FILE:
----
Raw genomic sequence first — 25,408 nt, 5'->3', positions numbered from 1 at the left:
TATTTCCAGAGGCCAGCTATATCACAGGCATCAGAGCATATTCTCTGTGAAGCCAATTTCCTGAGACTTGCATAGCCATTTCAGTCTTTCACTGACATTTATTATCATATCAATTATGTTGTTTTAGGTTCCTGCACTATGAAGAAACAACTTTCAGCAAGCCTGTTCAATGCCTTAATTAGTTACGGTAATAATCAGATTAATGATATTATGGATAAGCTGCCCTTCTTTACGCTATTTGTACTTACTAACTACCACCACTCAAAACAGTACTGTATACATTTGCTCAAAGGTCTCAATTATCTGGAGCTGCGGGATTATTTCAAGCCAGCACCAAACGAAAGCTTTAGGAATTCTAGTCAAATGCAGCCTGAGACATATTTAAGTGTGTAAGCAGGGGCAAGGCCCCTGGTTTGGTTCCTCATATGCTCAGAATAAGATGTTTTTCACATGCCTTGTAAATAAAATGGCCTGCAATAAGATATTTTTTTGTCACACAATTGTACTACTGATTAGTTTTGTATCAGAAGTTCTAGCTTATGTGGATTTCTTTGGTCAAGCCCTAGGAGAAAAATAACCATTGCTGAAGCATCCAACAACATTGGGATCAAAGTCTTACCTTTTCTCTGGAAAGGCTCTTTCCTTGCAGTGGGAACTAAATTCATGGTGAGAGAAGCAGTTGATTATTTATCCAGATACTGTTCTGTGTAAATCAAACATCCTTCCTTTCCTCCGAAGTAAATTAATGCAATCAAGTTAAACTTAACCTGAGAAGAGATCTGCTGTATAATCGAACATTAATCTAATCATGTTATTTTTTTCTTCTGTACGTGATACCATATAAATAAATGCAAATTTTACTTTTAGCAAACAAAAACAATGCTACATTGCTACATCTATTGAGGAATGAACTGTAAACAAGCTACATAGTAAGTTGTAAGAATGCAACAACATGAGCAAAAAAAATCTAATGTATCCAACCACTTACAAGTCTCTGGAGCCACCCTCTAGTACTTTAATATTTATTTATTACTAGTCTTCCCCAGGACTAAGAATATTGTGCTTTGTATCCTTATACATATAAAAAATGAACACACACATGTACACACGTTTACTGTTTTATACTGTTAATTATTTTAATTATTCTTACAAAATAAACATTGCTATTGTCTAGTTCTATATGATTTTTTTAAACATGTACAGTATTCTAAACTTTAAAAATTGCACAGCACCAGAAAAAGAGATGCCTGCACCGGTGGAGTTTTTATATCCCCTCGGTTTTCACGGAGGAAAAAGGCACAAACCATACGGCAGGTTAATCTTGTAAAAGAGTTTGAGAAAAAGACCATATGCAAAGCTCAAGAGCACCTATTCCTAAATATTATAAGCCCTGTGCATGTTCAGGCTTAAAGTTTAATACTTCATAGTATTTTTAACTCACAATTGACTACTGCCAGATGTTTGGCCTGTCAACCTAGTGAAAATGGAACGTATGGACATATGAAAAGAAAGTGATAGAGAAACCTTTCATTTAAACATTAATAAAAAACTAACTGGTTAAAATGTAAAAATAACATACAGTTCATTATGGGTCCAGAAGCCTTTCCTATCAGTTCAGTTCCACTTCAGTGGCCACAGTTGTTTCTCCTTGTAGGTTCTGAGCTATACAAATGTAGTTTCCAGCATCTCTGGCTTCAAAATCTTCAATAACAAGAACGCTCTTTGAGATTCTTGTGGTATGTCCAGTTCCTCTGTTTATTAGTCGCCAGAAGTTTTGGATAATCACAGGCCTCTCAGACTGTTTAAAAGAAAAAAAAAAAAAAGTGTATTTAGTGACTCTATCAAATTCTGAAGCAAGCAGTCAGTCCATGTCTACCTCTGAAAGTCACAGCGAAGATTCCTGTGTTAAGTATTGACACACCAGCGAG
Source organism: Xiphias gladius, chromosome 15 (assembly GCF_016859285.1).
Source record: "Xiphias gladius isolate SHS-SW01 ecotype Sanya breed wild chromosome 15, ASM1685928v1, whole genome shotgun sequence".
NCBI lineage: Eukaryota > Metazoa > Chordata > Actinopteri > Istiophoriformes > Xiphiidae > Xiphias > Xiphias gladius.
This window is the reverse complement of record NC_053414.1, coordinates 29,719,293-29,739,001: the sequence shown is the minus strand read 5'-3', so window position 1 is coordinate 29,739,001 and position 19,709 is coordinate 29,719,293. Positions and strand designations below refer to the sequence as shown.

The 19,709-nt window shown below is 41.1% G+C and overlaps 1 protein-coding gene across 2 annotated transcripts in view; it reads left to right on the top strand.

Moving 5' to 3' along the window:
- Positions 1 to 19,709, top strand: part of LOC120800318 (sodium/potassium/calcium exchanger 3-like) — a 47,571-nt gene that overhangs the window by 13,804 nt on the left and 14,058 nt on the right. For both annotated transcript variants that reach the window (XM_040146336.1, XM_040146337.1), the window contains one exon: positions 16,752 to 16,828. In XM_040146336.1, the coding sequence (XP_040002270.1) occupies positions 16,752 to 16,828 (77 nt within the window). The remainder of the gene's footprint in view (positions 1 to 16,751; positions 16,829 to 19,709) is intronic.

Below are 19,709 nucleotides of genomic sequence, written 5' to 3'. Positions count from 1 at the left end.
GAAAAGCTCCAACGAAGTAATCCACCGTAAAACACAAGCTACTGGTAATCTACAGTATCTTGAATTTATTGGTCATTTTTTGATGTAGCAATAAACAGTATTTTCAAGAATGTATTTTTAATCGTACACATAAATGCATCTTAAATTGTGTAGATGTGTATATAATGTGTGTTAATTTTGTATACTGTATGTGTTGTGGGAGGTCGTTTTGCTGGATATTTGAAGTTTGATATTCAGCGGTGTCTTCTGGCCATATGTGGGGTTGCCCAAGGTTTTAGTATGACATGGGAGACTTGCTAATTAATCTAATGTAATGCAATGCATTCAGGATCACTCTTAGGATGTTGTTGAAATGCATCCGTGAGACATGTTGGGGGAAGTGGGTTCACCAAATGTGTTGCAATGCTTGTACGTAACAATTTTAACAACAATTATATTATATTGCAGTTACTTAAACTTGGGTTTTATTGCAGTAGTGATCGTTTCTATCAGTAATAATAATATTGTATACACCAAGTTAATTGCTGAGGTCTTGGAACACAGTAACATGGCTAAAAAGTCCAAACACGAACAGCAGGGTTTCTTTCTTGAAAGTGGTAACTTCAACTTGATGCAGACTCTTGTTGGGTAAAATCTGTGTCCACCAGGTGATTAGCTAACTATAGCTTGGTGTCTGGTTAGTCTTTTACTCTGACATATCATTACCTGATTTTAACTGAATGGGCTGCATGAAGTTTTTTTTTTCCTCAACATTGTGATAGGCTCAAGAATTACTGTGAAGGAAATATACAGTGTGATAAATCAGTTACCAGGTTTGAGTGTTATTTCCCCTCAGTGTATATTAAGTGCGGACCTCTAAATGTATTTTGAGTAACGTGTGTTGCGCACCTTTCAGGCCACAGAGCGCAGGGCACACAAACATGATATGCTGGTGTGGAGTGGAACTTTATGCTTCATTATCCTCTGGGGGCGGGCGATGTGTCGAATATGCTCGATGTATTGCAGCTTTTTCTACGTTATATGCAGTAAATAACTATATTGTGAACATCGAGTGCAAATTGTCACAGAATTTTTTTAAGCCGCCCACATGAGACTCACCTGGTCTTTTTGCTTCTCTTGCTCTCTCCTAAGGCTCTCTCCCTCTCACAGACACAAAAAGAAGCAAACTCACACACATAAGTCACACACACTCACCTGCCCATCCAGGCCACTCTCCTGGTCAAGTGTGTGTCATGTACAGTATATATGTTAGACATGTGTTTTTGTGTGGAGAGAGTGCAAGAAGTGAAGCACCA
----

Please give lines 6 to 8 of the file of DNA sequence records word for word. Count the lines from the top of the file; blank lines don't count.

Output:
This window is the reverse complement of record NC_053414.1, coordinates 29,719,293-29,739,001: the sequence shown is the minus strand read 5'-3', so window position 1 is coordinate 29,739,001 and position 19,709 is coordinate 29,719,293. Positions and strand designations below refer to the sequence as shown.

The 19,709-nt window shown below is 41.1% G+C and overlaps 1 protein-coding gene across 2 annotated transcripts in view; it reads left to right on the top strand.

Moving 5' to 3' along the window: